The Vulnerability of Being Alive

The Vulnerability of Being Alive

Being human is so tender. So precious and fragile. There are simply no guarantees in life. For some of us, this lesson has been learned the hard way. And for others, the lesson is always just a person away. It may be a loved one, friend, or even the evening news that offers this realization. We have in some way or another, come to understand that our inherent vulnerability is in truth our reality.

As humans, we ride the waves of tragedy, addiction, abuse, disease, and gut-wrenching emotions. Thankfully, we also get to experience profound joy, miracles unfolding, and the sweetness of being seen and accepted for who we are. It’s humbling really, this thing called life.

Embracing Vulnerability

When we are truly honest, we can see that vulnerability and being alive cannot be separated. They are one in the same. Each moment and each interaction invite us to become more open and vulnerable. That is, if we have the courage to do so. The more open and vulnerable we are, the more we feel seen, heard, and witnessed. This in turn, ups our level of happiness. We simply feel more allowed. Allowed to feel our feelings, allowed to have our intermittent crazy thoughts, and allowed be loved anyway.

Vulnerability tells us to stop parading our facades and to start being real. To bear witness to the parts we have tucked away because they are awkward, needy, or filled with shame. It requires that we set a place for our deepest wounds at the dinner table.

Brene Brown, a world-renowned scientific researcher on vulnerability, is often asked for her expert opinion on the topic. In a Huffington Post interview, Brown says, “The only choice we really have is how we’re going to respond to feeling vulnerable. And contrary to popular belief, our shields don’t protect us. They simply keep us from being seen, heard, and known.”

Brown is eloquently reminding us that what we may think of as a viable protective measure is, in fact, a disconnect from what we need in order to be happy. And that need is to be witnessed and accepted for who we are.

To truly brave the weather of our inner landscape and navigate the sea of worldly affairs, we are asked to be willing to let others see the uninvited dinner guest. We are asked to make room for all of who we are in our relationships with other people. And, in turn, make room for all of them.  This is daring to live vulnerably.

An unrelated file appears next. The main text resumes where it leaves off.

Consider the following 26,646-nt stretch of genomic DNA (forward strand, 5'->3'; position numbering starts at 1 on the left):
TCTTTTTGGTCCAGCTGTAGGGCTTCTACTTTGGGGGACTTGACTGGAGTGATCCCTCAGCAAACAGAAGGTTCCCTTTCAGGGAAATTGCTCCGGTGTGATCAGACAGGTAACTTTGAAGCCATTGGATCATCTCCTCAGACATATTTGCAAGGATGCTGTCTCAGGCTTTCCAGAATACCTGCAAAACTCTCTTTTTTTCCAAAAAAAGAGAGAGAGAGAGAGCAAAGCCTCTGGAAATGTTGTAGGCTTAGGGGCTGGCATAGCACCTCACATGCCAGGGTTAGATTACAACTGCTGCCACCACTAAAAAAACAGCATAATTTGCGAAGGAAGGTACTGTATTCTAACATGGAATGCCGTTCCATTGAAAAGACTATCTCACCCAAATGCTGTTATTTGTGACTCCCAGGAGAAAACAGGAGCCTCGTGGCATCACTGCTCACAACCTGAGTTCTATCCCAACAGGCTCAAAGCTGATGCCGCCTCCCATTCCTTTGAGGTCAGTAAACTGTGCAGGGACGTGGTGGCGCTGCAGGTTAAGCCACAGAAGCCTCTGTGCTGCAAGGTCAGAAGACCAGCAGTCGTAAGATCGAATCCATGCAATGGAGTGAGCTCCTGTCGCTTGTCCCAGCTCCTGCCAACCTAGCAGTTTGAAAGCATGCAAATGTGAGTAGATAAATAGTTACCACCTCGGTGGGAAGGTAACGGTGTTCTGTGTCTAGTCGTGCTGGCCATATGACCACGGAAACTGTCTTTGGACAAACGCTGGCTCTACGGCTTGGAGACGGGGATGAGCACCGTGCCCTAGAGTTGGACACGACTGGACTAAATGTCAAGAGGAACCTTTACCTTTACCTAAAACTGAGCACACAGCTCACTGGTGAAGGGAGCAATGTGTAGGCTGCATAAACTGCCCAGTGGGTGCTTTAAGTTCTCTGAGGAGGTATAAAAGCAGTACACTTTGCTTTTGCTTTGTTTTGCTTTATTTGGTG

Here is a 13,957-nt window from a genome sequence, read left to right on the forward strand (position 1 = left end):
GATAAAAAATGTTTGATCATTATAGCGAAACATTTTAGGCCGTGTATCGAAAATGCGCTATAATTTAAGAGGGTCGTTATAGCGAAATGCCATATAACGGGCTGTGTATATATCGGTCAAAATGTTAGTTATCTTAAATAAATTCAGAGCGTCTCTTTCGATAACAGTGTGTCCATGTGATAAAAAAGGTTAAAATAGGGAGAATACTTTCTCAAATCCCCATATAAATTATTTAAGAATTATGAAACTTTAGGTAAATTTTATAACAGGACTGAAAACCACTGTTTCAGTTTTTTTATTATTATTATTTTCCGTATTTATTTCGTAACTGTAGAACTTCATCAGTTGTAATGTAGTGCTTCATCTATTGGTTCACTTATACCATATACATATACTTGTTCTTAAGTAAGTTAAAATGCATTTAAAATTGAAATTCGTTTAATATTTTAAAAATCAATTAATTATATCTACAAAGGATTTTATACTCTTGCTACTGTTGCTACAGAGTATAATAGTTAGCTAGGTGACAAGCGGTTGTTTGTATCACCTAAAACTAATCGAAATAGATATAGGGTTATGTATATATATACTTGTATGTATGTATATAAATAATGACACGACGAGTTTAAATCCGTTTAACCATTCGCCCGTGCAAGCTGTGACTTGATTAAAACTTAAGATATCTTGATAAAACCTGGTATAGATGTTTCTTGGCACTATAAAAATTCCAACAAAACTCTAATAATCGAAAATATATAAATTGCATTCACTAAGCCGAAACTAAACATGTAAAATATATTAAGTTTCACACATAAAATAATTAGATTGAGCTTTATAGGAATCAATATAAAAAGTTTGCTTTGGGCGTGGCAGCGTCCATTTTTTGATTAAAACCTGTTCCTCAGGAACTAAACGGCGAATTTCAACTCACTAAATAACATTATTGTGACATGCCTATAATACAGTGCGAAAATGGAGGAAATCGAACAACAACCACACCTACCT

Vulnerability Meets Science

In recent years, science has been able to verify that our DNA houses the history of our family lineage. It has been proven that ancestral trauma is passed down from generation to generation on the biological and energetic levels.

The triumphs, resilience, and fortitude make themselves known in our DNA, as well. We are literally made up of cells that contain solutions and miracles within them!-Lesley Wirth

As dire as this may sound, there is beauty within this discovery. Naturally, all overcoming of adversity is also passed along. The triumphs, resilience, and fortitude make themselves known in our DNA, as well. We are literally made up of cells that contain solutions and miracles within them!

I believe science is amazing, and I also believe that it falls behind truth. After all, proving something comes after its existence, not before. It’s not really a discovery, but more of an uncovering of what already is. Therefore, when it comes to the power of vulnerability and what it can do for us, we are in the infant stages as it relates to scientific data.

In Brene Brown’s Ted Talk on the Power of Vulnerability, she talks about how the happiest people are the ones most willing to be vulnerable. It’s not the people with the most rewarding careers, the most understanding partners, or those with financial wealth. It is those who are willing to be seen, in all their shades and colors, as they are the ones who live with an open heart.

Vulnerability in Action

Considering that living vulnerably is a choice, it is day-by-day decision we are making. It moves from a concept to a practice. And in that practice we are saying yes to our feelings and to ourselves. Vulnerability in action looks like coming out of hiding, and allowing what is to be there. It is permission granted.

After all, most of us are our own worst critics. And really, who decided that our own judgments were the end all be all anyway? Living vulnerably allows us to listen to a new voice – the voice of reason. The voice that reminds us that our deepest fears are the same as everyone else’s. The voice that reminds us we are worthy of being seen and loved anyway.




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